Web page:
Rugby's keeper hadn't played out of this world, despite wearing his silver moon suit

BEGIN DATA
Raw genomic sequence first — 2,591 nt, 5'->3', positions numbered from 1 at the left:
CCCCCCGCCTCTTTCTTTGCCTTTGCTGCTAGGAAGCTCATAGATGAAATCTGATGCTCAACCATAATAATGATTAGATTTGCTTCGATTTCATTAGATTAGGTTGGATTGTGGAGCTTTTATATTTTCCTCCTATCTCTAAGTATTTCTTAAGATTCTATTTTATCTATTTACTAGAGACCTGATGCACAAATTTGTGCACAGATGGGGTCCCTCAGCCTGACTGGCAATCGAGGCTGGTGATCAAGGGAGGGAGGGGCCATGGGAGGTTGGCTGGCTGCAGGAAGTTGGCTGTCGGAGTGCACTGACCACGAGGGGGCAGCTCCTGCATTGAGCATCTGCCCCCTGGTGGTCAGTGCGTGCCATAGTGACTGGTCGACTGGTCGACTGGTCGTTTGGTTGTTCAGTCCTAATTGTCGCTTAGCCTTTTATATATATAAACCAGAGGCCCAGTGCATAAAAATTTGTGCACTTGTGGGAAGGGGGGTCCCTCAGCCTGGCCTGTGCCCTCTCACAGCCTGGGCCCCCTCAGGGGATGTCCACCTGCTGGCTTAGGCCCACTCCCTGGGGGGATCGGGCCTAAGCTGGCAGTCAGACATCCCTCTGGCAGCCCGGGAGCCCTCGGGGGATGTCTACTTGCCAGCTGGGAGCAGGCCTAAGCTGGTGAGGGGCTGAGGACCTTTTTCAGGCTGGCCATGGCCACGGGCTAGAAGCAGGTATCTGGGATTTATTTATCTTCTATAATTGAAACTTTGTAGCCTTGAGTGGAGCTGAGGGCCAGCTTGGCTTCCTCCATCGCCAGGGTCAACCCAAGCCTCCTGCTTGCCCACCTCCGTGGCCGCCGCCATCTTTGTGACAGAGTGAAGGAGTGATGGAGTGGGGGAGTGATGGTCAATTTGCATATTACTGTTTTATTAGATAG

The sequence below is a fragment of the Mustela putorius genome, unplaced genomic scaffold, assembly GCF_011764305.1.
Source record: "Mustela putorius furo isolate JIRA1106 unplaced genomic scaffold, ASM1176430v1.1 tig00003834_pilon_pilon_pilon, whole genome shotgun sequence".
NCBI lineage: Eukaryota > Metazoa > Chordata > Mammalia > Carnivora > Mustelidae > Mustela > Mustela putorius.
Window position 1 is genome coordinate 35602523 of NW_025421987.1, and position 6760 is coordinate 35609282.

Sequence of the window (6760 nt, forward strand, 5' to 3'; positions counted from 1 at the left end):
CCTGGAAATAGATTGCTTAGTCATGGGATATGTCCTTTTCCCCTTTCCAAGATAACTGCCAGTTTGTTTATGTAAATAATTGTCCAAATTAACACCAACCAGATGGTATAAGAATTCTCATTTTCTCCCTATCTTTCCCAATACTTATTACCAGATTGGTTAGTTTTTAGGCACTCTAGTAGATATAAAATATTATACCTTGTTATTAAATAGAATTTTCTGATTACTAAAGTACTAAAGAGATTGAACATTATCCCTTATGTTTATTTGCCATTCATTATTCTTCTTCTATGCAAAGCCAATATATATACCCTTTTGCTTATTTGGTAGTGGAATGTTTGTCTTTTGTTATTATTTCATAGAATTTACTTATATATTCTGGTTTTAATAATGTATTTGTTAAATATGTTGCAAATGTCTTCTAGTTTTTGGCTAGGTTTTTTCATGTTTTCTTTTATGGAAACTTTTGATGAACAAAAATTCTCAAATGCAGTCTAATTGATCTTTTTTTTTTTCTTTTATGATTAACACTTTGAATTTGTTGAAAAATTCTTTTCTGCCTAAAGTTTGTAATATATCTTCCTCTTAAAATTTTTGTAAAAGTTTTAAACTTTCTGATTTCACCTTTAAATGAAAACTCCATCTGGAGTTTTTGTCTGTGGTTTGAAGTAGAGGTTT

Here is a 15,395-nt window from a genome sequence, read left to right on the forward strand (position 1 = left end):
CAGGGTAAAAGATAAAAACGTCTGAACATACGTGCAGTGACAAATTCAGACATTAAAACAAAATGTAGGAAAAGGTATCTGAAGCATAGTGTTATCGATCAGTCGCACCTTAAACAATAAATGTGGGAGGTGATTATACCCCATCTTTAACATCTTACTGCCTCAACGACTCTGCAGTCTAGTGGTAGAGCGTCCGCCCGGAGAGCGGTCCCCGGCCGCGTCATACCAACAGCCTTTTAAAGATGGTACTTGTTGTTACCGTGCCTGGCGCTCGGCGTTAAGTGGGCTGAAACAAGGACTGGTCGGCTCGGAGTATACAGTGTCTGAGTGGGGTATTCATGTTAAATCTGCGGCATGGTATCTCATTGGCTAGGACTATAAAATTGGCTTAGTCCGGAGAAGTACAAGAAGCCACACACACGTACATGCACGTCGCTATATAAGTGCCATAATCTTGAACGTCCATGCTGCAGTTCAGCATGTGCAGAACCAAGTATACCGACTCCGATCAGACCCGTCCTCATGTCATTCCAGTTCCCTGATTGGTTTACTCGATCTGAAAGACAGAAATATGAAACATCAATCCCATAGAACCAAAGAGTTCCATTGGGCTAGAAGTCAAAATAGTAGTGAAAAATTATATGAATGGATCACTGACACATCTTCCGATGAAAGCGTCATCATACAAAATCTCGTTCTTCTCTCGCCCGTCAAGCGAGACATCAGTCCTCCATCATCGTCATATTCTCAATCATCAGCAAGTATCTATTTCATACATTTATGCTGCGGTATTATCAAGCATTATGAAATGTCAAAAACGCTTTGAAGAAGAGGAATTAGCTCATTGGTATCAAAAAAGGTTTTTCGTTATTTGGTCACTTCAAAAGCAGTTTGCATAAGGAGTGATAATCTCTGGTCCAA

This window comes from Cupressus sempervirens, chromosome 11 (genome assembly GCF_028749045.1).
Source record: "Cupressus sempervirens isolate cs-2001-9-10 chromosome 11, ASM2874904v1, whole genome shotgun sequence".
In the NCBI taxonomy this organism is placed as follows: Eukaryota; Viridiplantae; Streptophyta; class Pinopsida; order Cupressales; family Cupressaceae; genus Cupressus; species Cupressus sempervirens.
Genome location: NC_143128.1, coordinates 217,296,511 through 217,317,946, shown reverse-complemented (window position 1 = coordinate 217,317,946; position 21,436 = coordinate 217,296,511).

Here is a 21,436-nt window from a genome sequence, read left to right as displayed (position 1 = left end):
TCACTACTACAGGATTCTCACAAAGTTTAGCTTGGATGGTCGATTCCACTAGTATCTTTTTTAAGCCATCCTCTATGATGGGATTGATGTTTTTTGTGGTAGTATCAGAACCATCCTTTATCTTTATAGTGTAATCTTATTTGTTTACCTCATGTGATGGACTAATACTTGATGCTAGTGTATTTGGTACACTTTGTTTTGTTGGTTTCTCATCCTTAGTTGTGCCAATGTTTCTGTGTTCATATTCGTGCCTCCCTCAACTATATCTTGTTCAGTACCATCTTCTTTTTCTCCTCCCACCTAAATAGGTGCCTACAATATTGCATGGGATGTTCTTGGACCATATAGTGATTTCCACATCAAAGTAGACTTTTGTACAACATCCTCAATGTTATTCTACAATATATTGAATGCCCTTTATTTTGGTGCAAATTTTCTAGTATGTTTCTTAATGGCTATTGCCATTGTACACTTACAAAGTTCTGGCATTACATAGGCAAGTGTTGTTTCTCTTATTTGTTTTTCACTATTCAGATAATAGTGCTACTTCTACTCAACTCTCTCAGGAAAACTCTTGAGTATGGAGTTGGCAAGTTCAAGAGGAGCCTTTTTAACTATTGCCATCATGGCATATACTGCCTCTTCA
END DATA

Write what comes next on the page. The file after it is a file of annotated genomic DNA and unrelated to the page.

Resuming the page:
As the game came towards it's end, there was one final word to be had from Boro and it was through the speedy substitute striker that the game was sealed. he ran in from the right hand-side and popped one into the top of the net. Rangers 4-0 Rugby. Without much more fuss it was game over and Stafford had brought a fine second-half performance to it's end with a very positive result. With over 500 fans enjoying this scoreline, me and Tom headed away knowing that we had seen a very good side, with a very good ground. It must surely be a positive time for Stafford, searching for a way out of the Evo-Stik First Division South, as they showed how a bit of quality can make all of the difference when you are struggling against a Rugby side who showed moments of quality, grit and defensive capabilities. We quickly rushed back to the car aiming to get ready for the Tetris-style escape out of the car-park, whilst also knowing that we had a second game to look forward to on the following day, as we would drive out to Kidderminster to watch Worcester City and Nuneaton Borough lock horns. Part-one of the Pint Of Football/Partizan Bristle bonanza had been a massive success.